On October 29, 2002, Plaintiff sent a letter to John Mallaney, asking that her leave of absence be extended for another eight weeks beginning November 10, 2002. (#27, Att. #3, p. 8.)
On November 21, 2002, Carolyn Alderson sent Plaintiff a letter (#27, Att. #3, p. 9) stating that Plaintiff had exhausted all of her FMLA leave time as of November 7, 2002, and agreeing to extend her medical leave through December 31, 2002. The letter stated that Plaintiff must provide documentation from her doctor on her medical status and prognosis. If MRI's Human Resources Department did not receive the information by December 2, 2002, the extension would be cancelled and Plaintiff's employment would be considered terminated as of November 30, 2002. The letter also offered Plaintiff an additional extension up to February 1, 2003. In order for Plaintiff to take advantage of that final extension, she was required to pay, in advance, for her insurance benefits for the month of January.
On December 17, 2002, Carolyn Alderson sent Plaintiff a letter and a claim form for long-term disability. (#27, Att. #3, p. 10.) The letter stated, in pertinent part, as follows:
I am aware that you have discussed with John Mallaney the possibility of returning to work and delaying your shoulder surgery. If this does not occur, and you want to continue your general medical leave for the month of January, the insurance premiums for January are $499.44. If you do not continue the general medical leave or return to work, then your insurance will end on December 31, 2002. You would be eligible under the COBRA provision to continue to pay for insurance coverage. You would also be eligible for re-hire for any position for which you are qualified. (#27, Att. #3, p. 10.)
On December 19, 2002, Plaintiff's doctor, Marshall Brustein, wrote a letter stating that Plaintiff was unable to return to work at that time, and that he planned to schedule surgery. (#29, Att. #4, p. 58.)
On December 20, 2002, Plaintiff met with Carolyn Alderson to discuss health insurance benefits. After the meeting, Alderson sent an internal memorandum to Gene Hurelbrink stating as follows:
Gina [(Plaintiff)] came in today (12/20) with a doctor's note indicating she is still not released to return to work even on an accommodated basis. She said she would not be paying her insurance and would have to take the rehire option. She hates to give up her job and would like to return. She wanted to know if on a rehire basis she would give up her rate of pay. I told her it would depend on what position she came back to, when, etc. and that this decision wasn't up to me but her previous work record would be considered. (#27, Att. #3, p. 11.)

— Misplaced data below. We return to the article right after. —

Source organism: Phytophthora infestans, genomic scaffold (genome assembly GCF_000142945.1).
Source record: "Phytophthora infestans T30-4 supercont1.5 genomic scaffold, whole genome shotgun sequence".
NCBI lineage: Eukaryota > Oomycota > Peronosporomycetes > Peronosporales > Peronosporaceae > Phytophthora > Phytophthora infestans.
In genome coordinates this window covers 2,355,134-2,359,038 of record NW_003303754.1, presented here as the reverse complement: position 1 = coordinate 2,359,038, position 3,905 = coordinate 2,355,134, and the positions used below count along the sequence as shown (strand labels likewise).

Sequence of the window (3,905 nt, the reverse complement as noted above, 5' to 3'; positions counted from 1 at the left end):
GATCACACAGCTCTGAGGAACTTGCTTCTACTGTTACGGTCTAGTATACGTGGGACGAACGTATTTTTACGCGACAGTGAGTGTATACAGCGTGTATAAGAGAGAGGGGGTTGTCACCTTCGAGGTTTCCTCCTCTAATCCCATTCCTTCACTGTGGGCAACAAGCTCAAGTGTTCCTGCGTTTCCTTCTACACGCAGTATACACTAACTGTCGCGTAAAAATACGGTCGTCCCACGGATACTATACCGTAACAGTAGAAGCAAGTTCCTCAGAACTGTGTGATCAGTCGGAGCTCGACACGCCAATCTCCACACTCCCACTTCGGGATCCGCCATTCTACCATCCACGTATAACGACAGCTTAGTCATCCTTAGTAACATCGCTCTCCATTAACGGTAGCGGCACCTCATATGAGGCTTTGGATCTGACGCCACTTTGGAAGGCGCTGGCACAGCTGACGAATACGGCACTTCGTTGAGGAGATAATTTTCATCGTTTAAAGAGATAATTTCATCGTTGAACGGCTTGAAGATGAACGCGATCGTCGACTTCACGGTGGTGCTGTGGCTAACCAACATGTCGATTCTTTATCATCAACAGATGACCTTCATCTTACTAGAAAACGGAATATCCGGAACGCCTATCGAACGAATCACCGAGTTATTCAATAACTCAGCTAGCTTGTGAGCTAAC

Regarding the December 20, 2002, meeting with Alderson, Plaintiff states that she was willing to pay her January insurance premiums if she could make payments once she returned to work at MRI. (#27, Att. #4, p.16.) She did not want her job to be terminated. She assumed she could start paying for her January insurance benefits once she got back to work and she claims Carolyn Alderson did not tell her any different. (#27, Att. #4, p.16.) However, Alderson's letter dated November 21, 2002, clearly stated that Plaintiff must pay in advance for her January insurance benefits. Furthermore, this was consistent with MRI's policy. It is undisputed that Plaintiff did not pay the premium for her January 2003 insurance premiums in advance. Accordingly, Plaintiff's statement that she was willing to arrange to pay the premiums when she returned to work does not raise a factual dispute on this issue.
On December 26, 2002, MRI posted an opening for Plaintiff's position. On December 31, 2002, MRI terminated Plaintiff's employment when Plaintiff failed to pay for her January 2003 insurance benefits. Alderson testified that MRI terminated Plaintiff's employment because it could no longer justify absorbing the cost of Plaintiff's insurance benefits. (Alderson Aff., ¶ 6.)
On January 27, 2003, Plaintiff's doctor released Plaintiff to return to light-duty work. (#27, Att. #4, p. 17.) On March 7, 2003, Plaintiff's doctor released her to return to work with no restrictions. (#29, Att. #4, p.50.) On April 16, 2003, Plaintiff's doctor released her ...